Tuesday, February 09, 1999

Thanks, but no thanks, Mr. Suarez

The Cincinnati Enquirer

        “This is a scam. Right, Mom?” my daughter asked, handing me a thick letter.

        You could read her name inside the address window. Actually it said “winner's legal name.” The words “U.S. Mail” were stamped in red across the front. Twice. As though this exotic and exclusive service is available only to those who have been thoroughly investigated and found worthy by the U.S. government.

        The back of the envelope warned sternly: “Tagged U.S. Mail. Do not open this letter.” Sending a letter to somebody, then forbidding them to open it seems to defeat the purpose. These were not, however, unreasonable people.

Follow the directions
        We could open the letter if we called first for instructions, but “only if you have received documents pertaining to your claim as a cash winner.” That's us. Cash winners.

        A recorded message sounded genuinely delighted by our good fortune: “Congratulations. You may now open your envelope and sign your official claim form.”

        Inside was a letter: “You really are a cash winner and the winner of a genuine 1-carat Lindenwold Cubic Zirconia Diamond simulant. Everyone who sees this prize is stunned by its beauty. A New York publication states that the appearance "looks even better than an average 1-carat diamond which sells for $4,000.'”

        Geez, a New York publication. This must really be something special.

        “Select the beautiful mounting you like best from the enclosed Showroom Collection and return the specially marked jewelry tag.”

        Looking for the jewelry tags, we stumbled upon a handwritten note from Jensen Ackles, the 20-year-old soap opera heartthrob. “I just wanted you to know how much I've enjoyed my items of jewelry from Lindenwold Fine Jewelers. Who knows maybe I'll see you in the showroom someday.”

        Well, next to owning something approved by a New York publication, that would be the thrill of a lifetime.

        We found the tags and pictures of our mounting options. I am drawn to the “classic toothpick holder” but my daughter favors the “sensational 1-carat ring.” The ring has a “comparable jeweler's price using a mined diamond and a 14K gold mounting” of $3,650. We would pay only $19.

        The toothpick holder, even if they pull out all the stops and use a real diamond and gold, would be worth only $650.

        What they use is “gold electroplate” or “silver overlay.”

        Maybe part of our cash prize could pay for the mounting. “By returning the Official Delivery Guarantee Form, the Authorized Entrant will receive a check for cash. Amount of check has been randomly preselected by computer.” We have one chance in 500 of getting the big check — $100. We have 89 chances in 100 of getting a check for $1.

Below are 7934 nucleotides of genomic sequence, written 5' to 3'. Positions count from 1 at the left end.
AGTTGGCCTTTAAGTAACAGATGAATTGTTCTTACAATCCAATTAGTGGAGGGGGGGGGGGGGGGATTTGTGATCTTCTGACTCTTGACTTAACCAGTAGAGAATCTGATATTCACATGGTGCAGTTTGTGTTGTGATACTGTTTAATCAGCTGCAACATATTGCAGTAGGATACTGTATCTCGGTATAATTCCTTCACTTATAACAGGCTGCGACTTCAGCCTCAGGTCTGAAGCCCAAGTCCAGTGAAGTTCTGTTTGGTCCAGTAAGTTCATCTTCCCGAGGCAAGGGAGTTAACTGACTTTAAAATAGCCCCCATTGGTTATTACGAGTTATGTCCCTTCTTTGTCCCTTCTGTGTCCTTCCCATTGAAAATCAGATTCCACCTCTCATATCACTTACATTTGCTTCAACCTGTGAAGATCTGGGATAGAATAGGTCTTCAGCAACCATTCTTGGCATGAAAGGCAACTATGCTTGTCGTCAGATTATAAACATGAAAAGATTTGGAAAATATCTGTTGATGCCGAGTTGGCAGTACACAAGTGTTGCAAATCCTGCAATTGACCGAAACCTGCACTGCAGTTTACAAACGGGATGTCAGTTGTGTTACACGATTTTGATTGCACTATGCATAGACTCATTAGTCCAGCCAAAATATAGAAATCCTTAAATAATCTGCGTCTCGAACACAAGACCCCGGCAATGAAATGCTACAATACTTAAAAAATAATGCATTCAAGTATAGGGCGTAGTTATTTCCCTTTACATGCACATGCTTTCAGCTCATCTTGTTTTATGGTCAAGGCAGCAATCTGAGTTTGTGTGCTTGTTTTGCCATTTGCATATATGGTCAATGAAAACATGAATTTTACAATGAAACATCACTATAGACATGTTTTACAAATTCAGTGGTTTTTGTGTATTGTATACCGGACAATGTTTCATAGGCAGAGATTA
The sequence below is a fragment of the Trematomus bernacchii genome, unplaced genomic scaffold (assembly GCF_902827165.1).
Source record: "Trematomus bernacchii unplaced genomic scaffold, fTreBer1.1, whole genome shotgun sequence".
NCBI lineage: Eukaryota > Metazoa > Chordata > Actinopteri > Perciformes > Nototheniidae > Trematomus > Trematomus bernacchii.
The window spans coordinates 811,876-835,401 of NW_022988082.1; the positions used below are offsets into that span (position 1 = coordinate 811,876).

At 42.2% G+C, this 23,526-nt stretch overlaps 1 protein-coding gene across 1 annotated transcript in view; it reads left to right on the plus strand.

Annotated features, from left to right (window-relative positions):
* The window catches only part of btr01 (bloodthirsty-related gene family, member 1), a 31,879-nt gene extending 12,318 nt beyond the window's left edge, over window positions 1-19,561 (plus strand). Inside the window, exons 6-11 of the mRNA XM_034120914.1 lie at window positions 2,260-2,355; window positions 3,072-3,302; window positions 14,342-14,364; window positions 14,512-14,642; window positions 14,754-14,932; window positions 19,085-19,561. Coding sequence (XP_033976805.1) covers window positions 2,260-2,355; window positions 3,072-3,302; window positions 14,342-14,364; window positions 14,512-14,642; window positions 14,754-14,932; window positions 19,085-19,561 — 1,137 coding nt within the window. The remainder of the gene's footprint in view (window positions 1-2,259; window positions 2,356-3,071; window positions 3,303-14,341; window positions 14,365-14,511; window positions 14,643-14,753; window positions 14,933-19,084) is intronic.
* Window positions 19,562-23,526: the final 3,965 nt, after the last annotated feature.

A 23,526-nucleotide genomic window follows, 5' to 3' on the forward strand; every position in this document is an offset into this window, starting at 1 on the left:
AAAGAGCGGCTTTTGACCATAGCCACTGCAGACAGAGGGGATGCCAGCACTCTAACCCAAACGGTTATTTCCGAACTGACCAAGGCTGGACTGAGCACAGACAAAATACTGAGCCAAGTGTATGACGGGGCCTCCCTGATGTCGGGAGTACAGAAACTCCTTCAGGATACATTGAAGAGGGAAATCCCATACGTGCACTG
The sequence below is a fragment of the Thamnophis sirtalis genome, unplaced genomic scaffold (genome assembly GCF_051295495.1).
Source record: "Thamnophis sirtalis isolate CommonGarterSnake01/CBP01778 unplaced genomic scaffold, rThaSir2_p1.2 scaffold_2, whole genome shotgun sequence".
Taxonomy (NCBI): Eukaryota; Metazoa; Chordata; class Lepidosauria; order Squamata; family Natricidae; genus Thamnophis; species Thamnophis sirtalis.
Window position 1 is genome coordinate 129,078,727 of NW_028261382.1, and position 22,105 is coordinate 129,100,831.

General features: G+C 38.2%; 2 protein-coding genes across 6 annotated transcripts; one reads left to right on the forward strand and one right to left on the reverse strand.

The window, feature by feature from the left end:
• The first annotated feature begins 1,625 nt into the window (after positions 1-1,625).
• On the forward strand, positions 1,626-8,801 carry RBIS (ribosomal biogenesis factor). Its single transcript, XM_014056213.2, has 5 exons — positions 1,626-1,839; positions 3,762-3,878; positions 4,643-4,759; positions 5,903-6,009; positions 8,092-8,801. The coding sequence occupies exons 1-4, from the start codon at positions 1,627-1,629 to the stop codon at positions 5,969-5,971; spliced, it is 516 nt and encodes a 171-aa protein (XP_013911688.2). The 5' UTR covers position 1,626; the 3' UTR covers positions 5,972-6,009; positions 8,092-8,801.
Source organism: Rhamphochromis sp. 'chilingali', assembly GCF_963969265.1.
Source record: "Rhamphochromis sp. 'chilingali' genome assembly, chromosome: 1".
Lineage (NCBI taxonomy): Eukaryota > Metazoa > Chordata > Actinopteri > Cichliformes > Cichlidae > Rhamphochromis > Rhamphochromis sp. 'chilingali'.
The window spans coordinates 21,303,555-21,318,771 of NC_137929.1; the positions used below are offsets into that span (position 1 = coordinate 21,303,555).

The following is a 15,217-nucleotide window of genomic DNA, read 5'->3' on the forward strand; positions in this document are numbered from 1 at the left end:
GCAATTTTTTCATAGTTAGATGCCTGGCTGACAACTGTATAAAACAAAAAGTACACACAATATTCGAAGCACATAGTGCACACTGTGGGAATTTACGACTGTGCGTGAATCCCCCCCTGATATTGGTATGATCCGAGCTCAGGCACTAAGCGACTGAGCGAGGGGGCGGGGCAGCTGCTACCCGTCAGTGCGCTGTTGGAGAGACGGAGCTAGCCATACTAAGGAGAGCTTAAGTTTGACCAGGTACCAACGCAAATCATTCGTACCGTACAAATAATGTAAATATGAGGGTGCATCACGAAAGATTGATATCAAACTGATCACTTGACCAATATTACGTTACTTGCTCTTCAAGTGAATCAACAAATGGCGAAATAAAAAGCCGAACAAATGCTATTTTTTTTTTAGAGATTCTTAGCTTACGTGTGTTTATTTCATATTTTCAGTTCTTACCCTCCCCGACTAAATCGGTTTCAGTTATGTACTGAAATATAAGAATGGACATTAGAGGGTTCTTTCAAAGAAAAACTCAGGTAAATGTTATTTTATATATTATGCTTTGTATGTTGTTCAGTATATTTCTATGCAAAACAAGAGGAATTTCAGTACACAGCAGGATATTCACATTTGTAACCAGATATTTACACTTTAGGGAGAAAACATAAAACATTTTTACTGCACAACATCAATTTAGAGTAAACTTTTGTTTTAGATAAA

A simple explanation
        We don't like our odds. In fact, we don't much like the whole package. If it's a legitimate sales pitch for jewelry, you have to wonder why somebody spent so much money making it look like something else.

        The attorney general of West Virginia thinks there is a simple explanation. It's crooked.

        Attorney General Darrell V. McGraw Jr. went after Ohio direct mailer Benjamin Suarez, who operates Lindenwold Fine Jewelers in Canton. West Virginia's Supreme Court has upheld a lower court ban on certain of Mr. Suarez's business practices.

        “The many solicitations in the record are patently deceptive, misleading and obviously calculated to unfairly induce consumers to buy cheap merchandise at inflated prices,” the opinion said.

        Mr. Suarez promises revenge “even if it takes up 30 years.” He has filed suit against Mr. McGraw in U.S. District Court in Akron. We have decided not to collect our cash winnings or our gem-like prize. Perhaps Mr. Suarez can use the money to defray his legal costs.

        Which I hope will be considerable.

        Laura Pulfer can be e-mailed at lpulfer@enquirer.com or call 768-8393. She can be heard on WVXU radio and on NPR's Morning Edition. Her book, I Beg to Differ, is available at (800) 852-9332.

        Laura Pulfer's column appears in the Enquirer on Sundays, Tuesdays and Thursdays. Call 768-8393 or fax 768-8340. She can be heard Monday mornings on WVXU radio (91.7 FM), and as a regular commentator on National Public Radio's Morning Edition. E-mail her at laurapulfer@enquirer.com